1. Get Your Financing in Order First!
Even if you’re certain you have good credit and great income, unforeseen problems can and do arise during the mortgage process.
Often these ‘surprises’ can be managed if they’re spotted in time. But if hiccups occur late in the approval process and/or days before closing, that’s when panic strikes.
The US Federal Government directly or indirectly insures, funds, and regulates the entirety of the US housing and finance markets.
Therefore our country’s mortgage industry is one of the most highly regulated in the world.
In other words, getting a mortgage is anything but “Easy”
I often describe today’s mortgage process as “a checklist with 100 boxes… and 99 out of 100 is failing’
Don’t just settle for some strange lender’s oral assurance of the quality of your application. Take the time to obtain a conditional loan commitment.
This is the lender’s written promise to fund your loan once you’ve satisfied all the conditions therein.
This is often referred to as the Desktop Underwriting Findings or “DU Loan Approval”
Ask to review this with your lender and make sure you understand each condition.
Once you’ve seen the written approval and understand its content you can rest assured you’re “in the know” on your financing.
This status is referred to as ‘conditionally approved’ and it’s way better than any “pre-approval’ letter.
2. Maximize your Credit Score
Everyone knows credit scores have a big impact on mortgage terms. But that’s about where general knowledge seems to stop.
Most people just accept their credit score like they do their height. That is, people THINK credit scores are intractable.
Nothing could be further from the truth.
Credit Scores are very fluid and manageable. And by manageable I mean you can often significantly improve your score. Even if you think your credit is ‘good enough’ it most likely can go higher.
With simple fixes like right-sizing the balance on that department store credit card one’s credit and mortgage terms can significantly improve.
The best lenders not only are masters of the mortgage process they are, by proxy, credit score experts as well.
If you are serious about getting the best financing terms make sure to work with a good lender to maximize your credit score before you write a contract.
3. Negotiate seller paid contributions before purchase price
If you’re lucky enough to be shopping in a market that’s softening you may have an opportunity to negotiate terms with a seller.
When this happens begin your negotiating with a seller credit towards closing costs.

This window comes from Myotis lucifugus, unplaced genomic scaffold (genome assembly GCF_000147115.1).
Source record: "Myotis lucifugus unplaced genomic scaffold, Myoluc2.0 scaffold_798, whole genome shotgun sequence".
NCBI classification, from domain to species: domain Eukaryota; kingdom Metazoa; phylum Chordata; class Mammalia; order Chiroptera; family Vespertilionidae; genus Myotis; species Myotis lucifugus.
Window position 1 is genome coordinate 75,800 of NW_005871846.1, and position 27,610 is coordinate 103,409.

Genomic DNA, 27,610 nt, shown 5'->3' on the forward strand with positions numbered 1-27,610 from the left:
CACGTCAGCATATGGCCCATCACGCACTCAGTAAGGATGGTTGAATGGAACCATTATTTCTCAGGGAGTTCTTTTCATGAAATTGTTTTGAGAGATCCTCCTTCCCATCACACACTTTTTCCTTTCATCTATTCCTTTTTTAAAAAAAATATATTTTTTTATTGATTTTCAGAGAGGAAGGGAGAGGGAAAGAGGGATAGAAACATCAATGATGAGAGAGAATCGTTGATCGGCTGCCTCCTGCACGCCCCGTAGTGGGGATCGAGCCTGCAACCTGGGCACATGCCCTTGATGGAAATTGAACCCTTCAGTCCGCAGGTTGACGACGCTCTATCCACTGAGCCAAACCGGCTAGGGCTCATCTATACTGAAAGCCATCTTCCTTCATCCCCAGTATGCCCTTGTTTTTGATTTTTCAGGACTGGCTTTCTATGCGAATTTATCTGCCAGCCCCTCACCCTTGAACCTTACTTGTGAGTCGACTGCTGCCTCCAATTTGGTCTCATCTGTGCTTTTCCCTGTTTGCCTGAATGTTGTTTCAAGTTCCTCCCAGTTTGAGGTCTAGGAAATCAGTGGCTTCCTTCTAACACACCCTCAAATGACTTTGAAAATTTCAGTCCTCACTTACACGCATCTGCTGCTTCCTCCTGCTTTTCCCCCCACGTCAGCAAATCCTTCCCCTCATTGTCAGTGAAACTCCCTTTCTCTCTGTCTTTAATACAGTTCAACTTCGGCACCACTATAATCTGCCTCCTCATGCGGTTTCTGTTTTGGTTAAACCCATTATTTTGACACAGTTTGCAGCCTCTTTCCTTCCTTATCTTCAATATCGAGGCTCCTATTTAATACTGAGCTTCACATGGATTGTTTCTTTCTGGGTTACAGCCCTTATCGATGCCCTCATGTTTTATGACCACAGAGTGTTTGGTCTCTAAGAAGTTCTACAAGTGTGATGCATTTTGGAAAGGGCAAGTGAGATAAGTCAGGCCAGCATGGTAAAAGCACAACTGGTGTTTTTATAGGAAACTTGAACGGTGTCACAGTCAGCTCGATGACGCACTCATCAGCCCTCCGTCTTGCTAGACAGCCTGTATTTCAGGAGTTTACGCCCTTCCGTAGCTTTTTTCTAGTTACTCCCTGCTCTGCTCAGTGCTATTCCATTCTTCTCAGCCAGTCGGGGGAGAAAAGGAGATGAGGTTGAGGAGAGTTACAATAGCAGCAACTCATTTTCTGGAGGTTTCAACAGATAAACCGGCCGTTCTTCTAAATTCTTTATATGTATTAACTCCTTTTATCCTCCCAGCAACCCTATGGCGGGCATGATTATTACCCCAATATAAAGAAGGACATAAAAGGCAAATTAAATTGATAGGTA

Sellers who want to ‘make a deal’ can credit up to 3% of the purchase price towards your closing costs.
3% is the industry maximum allowable closing credit from the seller. Make sure to use it all if you can.
Buyers often overlook how much closing costs can actually add up to. Factoring in lender and 3rd party fees, interest charges, reserves for taxes, insurance, and HOA dues any buyer can easily approach $7,000 in costs on any closing here in Denver.
If you’re lucky enough to have negotiated a seller credit which exceeds all your closing costs, a smart lender will make sure nothing goes to waste. If you know early enough in the process your lender can take any monies above and beyond the amount needed for immediate costs and buy down your interest rate.
4. Don’t skimp or brush off the home inspection
Rule #1, always read and understand the home inspection report.
Utilize the experience of your Agent to remedy any issues. Enlist trusted resources like your agent to know when and for how much you should ask.
As is the case with everything in life, the “when, how, and why” matters. And there’s a right way and wrong way to go about this process. A good agent will always offer sound advice on how best to proceed.
Sometimes it’s better to have work done before you move in. But a price reduction and/or additional seller credits at closing are also advantageous.
It takes the best efforts of many professionals to ensure a happy and smooth closing.
Sometimes things beyond anyone’s control terminate the best of purchase contracts, but if you follow these four tips you can be assured you’ve avoided the majority of trip-ups I’ve witnessed in my twenty years in the real estate business.